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What’s Labour’s plan for planning? What we know and what the new Government could consider

Insight

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The country has voted and we have a new prime minister moving into Downing Street. Deputy Prime Minister, Angela Rayner has promised to unveil the Government’s new housebuilding programme within days with at least three housing announcements expected in the next 14 days. It is time for Labour’s plan for planning to be put into action, but what can we expect to be at the top of the planning agenda?

  1. Make a statement, specifically Written Ministerial Statements (WMS)
    Labour is likely to inform developers about their proposed changes to the planning regime in their first 100 days. Many of Labour’s manifesto planning pledges will require legislative changes, which will take time due to the consultation process.

    WMS are a quick way of communicating procedure and policy initiatives of Government departments and could help bridge any interim period before National Planning Policy Framework (NPPF) and legislative change is effective. Changes brought about by WMS or to the Planning Practice Guidance (PPG) do not need to be consulted on and are consequently speedy mechanisms for planning policy change.

  1. Expect “immediate” updates to the NPPF
    Sir Keir Starmer in an article for Inside Housing (26 June 2024) wrote that “a Labour Government would immediately update the National Policy Planning Framework”. We understand that a draft NPPF is expected to be published before the end of the month.

    Whilst it is true that it is easier to change policy than it is to change legislation, changes to the NPPF would still take six to twelve months to come into effect due to the requirement for consultation. So, any updates to the NPPF will not immediately change the existing policy position.

    We expect the NPPF changes to focus on strengthening the presumption in favour of sustainable development in addition to reversing changes made to the NPPF in December 2023, as pledged. We can therefore expect mandatory housing targets for individual local planning authorities to return in six months to a year.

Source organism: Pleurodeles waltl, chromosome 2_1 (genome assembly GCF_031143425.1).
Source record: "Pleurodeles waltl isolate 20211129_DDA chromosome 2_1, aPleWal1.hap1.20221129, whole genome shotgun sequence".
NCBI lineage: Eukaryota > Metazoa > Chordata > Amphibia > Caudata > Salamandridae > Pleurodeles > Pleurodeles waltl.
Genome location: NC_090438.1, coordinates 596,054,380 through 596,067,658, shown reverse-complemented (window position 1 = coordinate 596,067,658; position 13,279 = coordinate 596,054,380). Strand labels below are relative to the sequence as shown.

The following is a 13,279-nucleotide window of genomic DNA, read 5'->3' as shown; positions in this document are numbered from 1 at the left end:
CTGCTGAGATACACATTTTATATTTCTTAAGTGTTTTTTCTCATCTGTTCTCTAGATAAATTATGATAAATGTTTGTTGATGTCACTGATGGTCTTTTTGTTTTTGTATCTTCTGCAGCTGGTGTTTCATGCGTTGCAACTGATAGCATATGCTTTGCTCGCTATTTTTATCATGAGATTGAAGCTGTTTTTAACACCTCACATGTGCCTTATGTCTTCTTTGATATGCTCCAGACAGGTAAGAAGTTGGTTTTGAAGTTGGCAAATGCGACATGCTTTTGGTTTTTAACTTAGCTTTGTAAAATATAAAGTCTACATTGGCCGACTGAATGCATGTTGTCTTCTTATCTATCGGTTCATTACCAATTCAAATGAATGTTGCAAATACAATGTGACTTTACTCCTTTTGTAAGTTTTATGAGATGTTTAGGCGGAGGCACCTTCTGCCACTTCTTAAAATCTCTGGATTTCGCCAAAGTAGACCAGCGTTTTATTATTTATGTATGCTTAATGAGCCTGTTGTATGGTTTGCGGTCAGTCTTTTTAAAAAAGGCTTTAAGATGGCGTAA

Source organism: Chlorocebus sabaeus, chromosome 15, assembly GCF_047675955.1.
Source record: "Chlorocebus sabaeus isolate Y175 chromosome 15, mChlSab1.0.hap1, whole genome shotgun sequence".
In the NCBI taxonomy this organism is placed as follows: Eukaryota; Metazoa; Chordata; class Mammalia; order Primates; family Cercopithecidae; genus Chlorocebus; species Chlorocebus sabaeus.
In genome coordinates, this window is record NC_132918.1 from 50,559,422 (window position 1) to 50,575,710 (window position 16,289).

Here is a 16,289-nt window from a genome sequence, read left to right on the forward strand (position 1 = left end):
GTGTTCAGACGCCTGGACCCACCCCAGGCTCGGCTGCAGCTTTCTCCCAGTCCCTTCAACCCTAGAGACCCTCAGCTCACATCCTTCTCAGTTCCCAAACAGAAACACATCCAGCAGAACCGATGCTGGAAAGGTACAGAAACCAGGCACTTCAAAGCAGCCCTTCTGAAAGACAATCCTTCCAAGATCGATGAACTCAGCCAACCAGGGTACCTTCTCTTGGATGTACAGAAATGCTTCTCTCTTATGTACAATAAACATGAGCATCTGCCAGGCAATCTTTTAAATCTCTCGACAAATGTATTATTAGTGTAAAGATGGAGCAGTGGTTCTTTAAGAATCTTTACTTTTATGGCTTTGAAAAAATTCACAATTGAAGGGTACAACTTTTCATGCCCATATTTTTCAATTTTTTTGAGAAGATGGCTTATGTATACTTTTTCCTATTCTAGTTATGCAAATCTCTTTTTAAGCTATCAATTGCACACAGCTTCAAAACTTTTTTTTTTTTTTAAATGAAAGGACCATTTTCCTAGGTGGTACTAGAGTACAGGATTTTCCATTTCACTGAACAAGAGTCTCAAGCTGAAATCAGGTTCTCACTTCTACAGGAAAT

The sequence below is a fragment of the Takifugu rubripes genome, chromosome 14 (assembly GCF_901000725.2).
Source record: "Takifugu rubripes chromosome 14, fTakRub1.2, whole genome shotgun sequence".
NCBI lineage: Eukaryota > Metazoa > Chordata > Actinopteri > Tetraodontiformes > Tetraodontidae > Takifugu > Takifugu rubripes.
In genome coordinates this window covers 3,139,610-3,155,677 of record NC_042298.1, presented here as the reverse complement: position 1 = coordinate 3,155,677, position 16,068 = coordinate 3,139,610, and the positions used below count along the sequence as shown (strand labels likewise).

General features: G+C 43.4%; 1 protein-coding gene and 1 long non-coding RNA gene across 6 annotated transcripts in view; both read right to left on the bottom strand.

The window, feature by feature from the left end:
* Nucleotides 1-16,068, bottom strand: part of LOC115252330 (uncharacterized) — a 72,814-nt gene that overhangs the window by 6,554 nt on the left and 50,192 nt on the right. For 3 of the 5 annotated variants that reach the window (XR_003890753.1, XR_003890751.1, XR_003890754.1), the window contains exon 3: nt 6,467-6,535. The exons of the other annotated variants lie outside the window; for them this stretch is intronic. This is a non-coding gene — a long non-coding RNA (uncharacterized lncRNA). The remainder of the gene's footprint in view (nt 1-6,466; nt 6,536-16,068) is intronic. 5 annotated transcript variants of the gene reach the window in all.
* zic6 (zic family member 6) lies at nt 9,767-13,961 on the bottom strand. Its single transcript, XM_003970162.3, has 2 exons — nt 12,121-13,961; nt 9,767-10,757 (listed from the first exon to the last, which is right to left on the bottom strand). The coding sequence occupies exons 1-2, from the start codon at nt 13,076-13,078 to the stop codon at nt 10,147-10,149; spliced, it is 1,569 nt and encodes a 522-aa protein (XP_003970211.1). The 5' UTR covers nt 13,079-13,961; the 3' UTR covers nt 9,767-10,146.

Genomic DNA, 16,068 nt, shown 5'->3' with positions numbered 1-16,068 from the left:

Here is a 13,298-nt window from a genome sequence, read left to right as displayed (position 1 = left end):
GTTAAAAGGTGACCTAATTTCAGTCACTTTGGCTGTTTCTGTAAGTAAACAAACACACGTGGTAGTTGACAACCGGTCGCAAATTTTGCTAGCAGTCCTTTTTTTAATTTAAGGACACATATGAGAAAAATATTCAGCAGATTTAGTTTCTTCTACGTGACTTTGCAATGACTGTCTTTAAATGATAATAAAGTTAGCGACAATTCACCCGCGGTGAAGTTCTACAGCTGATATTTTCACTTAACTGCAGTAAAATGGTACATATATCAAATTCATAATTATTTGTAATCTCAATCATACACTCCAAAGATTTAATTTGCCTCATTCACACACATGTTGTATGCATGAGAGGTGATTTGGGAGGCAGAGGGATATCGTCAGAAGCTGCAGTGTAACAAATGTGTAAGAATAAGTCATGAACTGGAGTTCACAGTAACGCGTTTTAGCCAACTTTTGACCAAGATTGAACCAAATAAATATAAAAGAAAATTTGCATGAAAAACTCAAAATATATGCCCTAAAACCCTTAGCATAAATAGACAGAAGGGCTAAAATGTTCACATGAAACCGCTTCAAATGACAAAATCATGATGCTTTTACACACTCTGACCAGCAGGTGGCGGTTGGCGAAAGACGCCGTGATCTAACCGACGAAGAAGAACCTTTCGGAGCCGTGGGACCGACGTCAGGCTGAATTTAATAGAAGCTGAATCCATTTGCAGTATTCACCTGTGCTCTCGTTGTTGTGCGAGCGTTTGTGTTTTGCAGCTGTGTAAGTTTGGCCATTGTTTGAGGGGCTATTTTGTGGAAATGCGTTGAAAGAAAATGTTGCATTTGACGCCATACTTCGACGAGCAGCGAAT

1. Identify the grey belt from the green belt
    Labour promised a strategic approach to green belt land so that so called “grey belt” land (eg disused carparks) is released for building. Angela Raynor said that she would write to local planning authorities, to instruct them to review their green belt land in order to identify potential grey belt areas. We expect this to occur within the next three weeks.

    The manifesto mentions that development of grey belt areas will be governed by golden rules, although there is no explanation as to what these are. We can expect that the golden rules will be announced at some point in the next 100 days. These rules will be critical for developers and local communities to ensure they strike the right balance between enabling development whilst also allowing local communities to shape housebuilding in their area, another Labour pledge. However, if local planning authorities decide against development on newly designated grey belt land, the government may step in, despite the wishes of the local community. Labour have consistently promised a tougher approach on so-called “nimby” councils.

  1. 300 new planning officers over the parliamentary term
    One of Labour’s manifesto commitments, the 300 new planning officers are to be funded by £20 million of revenue generated from increasing stamp duty on purchases of non-residential property by non-UK residents by 1 percent.

    This equates to less than one new officer per council area which is expected to plug existing gaps as opposed to bolstering existing resources. We do not expect a significant increase in case officers any time soon to assist with the existing high case load faced by many local planning authorities. Labour will presumably have to look at making the changes to stamp duty before it can fund their new hires.

What other measures could Labour consider?

  1. Support for building on small sites